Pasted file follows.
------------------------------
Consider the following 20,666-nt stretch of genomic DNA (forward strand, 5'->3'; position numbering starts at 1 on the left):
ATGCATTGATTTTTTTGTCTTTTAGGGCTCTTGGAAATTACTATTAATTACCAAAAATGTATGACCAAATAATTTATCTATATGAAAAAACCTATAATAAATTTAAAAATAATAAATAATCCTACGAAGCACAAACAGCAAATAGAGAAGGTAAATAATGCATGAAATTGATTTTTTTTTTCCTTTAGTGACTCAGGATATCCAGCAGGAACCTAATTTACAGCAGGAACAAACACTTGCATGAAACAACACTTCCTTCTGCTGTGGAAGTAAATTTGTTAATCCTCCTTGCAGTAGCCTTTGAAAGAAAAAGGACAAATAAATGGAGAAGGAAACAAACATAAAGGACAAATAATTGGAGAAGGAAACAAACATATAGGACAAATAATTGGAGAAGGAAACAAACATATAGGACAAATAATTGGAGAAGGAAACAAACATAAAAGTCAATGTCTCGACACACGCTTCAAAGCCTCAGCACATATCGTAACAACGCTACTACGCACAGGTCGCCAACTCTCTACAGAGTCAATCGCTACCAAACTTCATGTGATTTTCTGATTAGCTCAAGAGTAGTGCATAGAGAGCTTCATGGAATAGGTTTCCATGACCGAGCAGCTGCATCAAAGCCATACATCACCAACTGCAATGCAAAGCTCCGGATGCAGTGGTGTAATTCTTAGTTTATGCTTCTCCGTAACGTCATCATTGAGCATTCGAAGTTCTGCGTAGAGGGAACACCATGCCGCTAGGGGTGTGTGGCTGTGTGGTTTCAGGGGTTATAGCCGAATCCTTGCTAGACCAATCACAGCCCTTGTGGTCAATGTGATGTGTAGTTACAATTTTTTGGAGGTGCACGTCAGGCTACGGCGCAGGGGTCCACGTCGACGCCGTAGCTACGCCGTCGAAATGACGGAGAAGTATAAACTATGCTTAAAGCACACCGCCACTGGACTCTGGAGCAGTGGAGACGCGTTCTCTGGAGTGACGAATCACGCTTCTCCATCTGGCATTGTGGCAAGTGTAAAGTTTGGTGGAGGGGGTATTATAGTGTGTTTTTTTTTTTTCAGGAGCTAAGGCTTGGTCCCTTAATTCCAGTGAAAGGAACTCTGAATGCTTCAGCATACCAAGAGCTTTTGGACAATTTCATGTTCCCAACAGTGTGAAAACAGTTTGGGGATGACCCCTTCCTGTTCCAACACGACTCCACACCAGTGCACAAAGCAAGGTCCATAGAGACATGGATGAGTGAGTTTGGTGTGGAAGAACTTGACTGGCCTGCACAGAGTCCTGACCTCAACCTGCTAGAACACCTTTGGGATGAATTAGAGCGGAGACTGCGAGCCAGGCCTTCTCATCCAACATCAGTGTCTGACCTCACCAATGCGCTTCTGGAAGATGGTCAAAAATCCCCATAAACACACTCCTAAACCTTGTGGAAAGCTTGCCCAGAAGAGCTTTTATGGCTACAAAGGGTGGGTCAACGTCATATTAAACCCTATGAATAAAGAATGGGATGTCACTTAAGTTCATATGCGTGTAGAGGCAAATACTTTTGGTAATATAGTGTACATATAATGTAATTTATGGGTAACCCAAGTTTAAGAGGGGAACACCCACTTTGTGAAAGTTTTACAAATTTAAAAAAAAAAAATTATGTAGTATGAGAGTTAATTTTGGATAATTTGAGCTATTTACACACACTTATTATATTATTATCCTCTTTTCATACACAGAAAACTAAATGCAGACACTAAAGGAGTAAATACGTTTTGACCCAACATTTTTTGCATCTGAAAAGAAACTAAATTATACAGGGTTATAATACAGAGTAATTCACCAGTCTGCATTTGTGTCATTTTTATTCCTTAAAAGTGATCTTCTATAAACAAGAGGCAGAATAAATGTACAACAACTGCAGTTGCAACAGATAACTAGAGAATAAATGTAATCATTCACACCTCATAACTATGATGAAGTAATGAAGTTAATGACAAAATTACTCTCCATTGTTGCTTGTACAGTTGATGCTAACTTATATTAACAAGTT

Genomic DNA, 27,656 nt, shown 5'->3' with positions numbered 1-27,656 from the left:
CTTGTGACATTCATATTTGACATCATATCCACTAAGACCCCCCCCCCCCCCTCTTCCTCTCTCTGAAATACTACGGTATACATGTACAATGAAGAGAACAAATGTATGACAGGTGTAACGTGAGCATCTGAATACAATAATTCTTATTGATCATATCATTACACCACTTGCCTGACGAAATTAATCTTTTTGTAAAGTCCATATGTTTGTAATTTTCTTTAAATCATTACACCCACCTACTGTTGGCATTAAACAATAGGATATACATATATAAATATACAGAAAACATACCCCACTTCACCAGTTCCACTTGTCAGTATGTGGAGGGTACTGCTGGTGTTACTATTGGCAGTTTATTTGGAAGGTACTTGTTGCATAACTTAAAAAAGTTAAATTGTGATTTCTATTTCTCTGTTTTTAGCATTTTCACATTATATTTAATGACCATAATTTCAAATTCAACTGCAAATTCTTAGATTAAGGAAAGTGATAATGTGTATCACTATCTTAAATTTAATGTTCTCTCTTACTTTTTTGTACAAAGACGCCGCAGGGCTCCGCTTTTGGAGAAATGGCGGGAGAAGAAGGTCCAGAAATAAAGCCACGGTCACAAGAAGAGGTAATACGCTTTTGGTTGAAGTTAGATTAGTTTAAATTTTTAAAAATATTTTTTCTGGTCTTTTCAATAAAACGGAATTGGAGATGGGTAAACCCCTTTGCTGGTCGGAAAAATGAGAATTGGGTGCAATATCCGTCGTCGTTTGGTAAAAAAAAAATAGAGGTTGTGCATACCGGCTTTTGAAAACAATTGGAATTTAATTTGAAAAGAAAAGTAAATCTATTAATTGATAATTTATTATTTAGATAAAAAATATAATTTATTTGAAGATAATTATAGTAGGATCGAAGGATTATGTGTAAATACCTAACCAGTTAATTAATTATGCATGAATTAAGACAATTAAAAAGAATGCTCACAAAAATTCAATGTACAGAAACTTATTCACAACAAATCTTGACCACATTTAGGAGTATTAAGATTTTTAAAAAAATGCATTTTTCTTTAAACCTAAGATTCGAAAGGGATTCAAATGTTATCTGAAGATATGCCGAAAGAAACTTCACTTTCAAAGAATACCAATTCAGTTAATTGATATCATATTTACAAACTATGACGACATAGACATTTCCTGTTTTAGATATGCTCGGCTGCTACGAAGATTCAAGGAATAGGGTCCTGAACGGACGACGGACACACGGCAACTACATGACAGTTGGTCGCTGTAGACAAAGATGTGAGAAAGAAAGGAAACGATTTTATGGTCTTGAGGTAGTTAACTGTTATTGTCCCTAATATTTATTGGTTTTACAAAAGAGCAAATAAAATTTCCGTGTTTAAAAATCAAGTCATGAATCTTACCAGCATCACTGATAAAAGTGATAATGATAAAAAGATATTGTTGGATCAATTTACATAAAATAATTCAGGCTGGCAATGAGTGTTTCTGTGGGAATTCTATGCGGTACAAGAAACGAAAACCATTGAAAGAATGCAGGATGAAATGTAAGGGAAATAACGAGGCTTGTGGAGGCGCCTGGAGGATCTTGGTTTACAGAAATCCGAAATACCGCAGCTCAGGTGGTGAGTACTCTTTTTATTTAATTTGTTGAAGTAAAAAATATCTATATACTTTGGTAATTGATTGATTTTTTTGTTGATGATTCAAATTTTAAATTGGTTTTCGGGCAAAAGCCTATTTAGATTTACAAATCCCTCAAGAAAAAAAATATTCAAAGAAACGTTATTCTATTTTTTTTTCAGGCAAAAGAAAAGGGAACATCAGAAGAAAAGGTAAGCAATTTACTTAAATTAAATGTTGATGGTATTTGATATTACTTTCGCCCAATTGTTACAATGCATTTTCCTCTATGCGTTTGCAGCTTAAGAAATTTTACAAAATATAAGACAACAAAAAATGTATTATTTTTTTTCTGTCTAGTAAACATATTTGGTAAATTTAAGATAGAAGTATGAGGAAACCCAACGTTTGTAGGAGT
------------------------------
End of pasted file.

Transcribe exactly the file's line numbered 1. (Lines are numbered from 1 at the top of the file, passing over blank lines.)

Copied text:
Consider the following 20,666-nt stretch of genomic DNA (forward strand, 5'->3'; position numbering starts at 1 on the left):